Jun 042014

With a search engine, Apple could retain the walled-garden approach and avoid working with Microsoft or Google.

Watching Apple roll out its new software offerings this week, especially its updated Spotlight search with the Bing search engine supposedly running the back end, makes me wonder how long Apple will use a Microsoft search product before it decides to go it alone.

Apple has done its best to keep all its offerings within an Apple sandbox. This way it can promote Apple as special and unique. It’s done a yeoman’s job of divorcing itself from using Google as it has become a serious rival for phones and tablets. Microsoft has always been a rival.

This means the company has to develop Apple Search, iSearch, eSearch, or something.

Apple is the only company on the planet that could possibly roll out a massive search system rivaling Google and Bing because it has $40 billion in cash reserves that it must use for something other than buying headphone companies or some other fad.

People know how to do search engines and they make money if done right, lots of money.

The Google engine is tired and problematic. Bing is functional but not different enough.

I see no reason why Apple cannot put a team together to top the Google engine or at least match it.

Many people actually resort to using DuckDuckGo for search since it promises not to track you and has revived the pagerank algorithms supposedly de-emphasized by Google because they are subject to manipulation. Anyone who uses Google for serious information search has long since noted that the results are clogged with spam, ads, and product sites in ways never witnessed in the past.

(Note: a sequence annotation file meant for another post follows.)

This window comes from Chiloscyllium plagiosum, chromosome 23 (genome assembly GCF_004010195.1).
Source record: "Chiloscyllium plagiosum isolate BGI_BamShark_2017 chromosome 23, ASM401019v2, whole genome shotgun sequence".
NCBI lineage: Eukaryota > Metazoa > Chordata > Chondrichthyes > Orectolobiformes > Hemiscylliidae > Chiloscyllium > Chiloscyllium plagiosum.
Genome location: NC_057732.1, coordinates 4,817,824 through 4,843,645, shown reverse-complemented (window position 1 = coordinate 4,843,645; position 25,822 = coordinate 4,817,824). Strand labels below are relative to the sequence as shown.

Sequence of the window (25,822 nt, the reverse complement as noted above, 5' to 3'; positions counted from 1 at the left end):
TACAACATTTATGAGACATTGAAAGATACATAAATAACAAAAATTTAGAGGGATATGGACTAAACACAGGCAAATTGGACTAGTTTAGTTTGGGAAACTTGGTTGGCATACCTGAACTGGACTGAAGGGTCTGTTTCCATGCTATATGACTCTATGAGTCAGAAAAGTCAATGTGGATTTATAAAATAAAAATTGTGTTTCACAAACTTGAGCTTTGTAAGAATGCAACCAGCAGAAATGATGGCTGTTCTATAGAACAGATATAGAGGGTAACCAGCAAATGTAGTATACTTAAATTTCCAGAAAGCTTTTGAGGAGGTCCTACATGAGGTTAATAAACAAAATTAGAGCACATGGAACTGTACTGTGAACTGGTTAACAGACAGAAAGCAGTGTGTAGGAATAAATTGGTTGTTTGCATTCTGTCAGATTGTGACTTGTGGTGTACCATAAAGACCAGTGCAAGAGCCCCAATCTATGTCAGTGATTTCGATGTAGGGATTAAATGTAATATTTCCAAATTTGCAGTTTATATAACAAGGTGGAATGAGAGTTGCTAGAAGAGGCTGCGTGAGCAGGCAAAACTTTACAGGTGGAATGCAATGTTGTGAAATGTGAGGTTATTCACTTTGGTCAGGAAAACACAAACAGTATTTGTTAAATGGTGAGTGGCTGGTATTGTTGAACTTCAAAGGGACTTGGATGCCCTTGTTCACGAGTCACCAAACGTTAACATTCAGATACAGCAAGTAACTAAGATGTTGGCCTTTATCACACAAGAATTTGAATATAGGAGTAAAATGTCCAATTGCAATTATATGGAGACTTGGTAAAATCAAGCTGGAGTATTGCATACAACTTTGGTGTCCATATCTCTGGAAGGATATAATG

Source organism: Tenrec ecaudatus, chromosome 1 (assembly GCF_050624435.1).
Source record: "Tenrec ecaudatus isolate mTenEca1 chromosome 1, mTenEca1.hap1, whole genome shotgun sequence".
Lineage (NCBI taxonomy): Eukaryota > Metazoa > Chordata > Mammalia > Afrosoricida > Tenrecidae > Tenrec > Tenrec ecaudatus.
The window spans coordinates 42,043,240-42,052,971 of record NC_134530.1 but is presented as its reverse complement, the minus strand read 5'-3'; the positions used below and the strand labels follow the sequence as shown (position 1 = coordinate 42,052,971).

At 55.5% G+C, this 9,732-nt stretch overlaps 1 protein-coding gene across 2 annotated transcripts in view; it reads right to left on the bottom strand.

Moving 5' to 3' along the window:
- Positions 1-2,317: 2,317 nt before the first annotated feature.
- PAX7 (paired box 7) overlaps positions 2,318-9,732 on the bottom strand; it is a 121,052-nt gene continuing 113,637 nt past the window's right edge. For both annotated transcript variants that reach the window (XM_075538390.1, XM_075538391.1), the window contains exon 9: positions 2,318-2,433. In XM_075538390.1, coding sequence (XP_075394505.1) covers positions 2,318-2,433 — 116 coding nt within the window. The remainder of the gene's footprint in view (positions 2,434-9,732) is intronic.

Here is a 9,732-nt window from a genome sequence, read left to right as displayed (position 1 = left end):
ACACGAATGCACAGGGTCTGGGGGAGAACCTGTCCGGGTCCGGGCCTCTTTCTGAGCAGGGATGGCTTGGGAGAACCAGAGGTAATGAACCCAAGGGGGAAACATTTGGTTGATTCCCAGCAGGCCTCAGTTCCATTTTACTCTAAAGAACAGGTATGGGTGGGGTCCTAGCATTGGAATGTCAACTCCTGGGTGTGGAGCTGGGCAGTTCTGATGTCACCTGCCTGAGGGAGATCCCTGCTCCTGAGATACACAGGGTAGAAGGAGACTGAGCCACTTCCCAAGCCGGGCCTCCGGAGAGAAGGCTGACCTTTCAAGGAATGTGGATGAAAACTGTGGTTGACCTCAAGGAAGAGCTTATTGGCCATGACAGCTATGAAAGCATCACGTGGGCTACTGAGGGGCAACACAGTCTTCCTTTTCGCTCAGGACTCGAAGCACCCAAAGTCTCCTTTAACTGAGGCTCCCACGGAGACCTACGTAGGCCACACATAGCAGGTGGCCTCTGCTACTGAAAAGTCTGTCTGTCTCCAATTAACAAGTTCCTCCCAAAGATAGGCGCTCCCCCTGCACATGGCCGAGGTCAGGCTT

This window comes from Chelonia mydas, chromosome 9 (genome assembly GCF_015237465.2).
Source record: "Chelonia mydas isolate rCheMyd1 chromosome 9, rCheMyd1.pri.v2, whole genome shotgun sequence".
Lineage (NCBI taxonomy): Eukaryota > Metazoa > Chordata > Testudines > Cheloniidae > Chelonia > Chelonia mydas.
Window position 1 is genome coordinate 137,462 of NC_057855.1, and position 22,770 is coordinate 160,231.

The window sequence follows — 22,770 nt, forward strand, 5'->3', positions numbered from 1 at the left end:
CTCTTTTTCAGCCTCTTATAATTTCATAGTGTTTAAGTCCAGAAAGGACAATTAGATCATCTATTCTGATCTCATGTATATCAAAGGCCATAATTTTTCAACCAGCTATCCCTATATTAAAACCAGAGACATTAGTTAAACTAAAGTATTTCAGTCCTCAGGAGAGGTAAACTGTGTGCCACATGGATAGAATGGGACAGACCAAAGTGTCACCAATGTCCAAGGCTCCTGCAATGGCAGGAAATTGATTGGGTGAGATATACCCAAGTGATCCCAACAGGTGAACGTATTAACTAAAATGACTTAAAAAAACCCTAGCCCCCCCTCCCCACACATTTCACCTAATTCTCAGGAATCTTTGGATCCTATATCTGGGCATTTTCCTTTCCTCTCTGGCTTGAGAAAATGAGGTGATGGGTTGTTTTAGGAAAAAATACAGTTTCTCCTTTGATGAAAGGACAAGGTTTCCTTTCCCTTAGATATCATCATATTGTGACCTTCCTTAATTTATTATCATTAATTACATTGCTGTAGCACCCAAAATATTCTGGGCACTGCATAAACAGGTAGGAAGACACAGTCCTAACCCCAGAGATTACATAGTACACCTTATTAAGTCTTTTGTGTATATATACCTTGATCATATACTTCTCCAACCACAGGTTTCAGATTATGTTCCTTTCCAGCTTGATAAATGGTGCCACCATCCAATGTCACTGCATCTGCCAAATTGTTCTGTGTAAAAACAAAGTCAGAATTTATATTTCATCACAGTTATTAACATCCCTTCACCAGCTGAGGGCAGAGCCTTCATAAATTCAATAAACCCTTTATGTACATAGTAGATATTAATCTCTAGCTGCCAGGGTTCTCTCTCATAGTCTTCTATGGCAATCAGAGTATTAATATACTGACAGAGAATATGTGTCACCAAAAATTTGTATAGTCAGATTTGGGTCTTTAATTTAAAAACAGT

There has to be a new and better way of looking at search.

Search is integral to Apple’s software and user experience. It cannot leave this experience in the control of any would-be competitor, especially Microsoft. It has to do something about this, the same way it decided to do its own Web browser, Safari.

Apple saw the writing on the wall with the browser. At some point, a lot of software would run from the cloud and it was important to control the functionality of the browser so the information used and collected would kind of “stay in the family.”

Taking a cue from DuckDuckGo, Apple should be able to easily achieve that level of success. Apple has fans unlike any other company. The stalwarts would flock to an Apple search (unless it was horrible, which seems unlikely). At this point, with Google coasting, an Apple Search could actually top Google right out of the chute.

Also, Apple should have no trouble poaching Google and Microsoft employees to put together a dev team. Heck, the company can buy DuckDuckGo, too. Apple’s already made DuckDuckGo search an option in Safari on iOS 8 and OS X.

Apple also needs new sources of revenue. A search engine can provide that.

And of course, Apple doing a search engine would be the ultimate screw-Google moment after Google plundered Apple’s smartphone business.

I assume that Apple has already thought of this and is exploring development now. With a $40 billion bankroll it could probably do parallel projects with little effort.

I’d love to see new ideas for search. For a while, a number of alternative engines cropped up and were gobbled up by Google or Yahoo never to see daylight after that. A new search from Apple would not sell out to Google and Yahoo, as many have done in the past. The ease in which various now-dead search engines came and went (a Norwegian product called FAST was my favorite) indicated that it was not impossible to develop a search engine from scratch. None of these companies had Apple’s billions, either.

This has to be done and done soon for Apple to keep to the philosophy that it is a tightly controlled closed system with some third-party entrants (in the form of specialty apps). It’s not an open box, as epitomized by Windows and Linux.

If this week’s WWDC teaches us anything, it is that the company is more into the private sandbox than ever before. Analyze the new offerings and direction of the company and it’s apparent: Apple is closing ranks fast. Now all that it needs is a search engine.

It’s coming.

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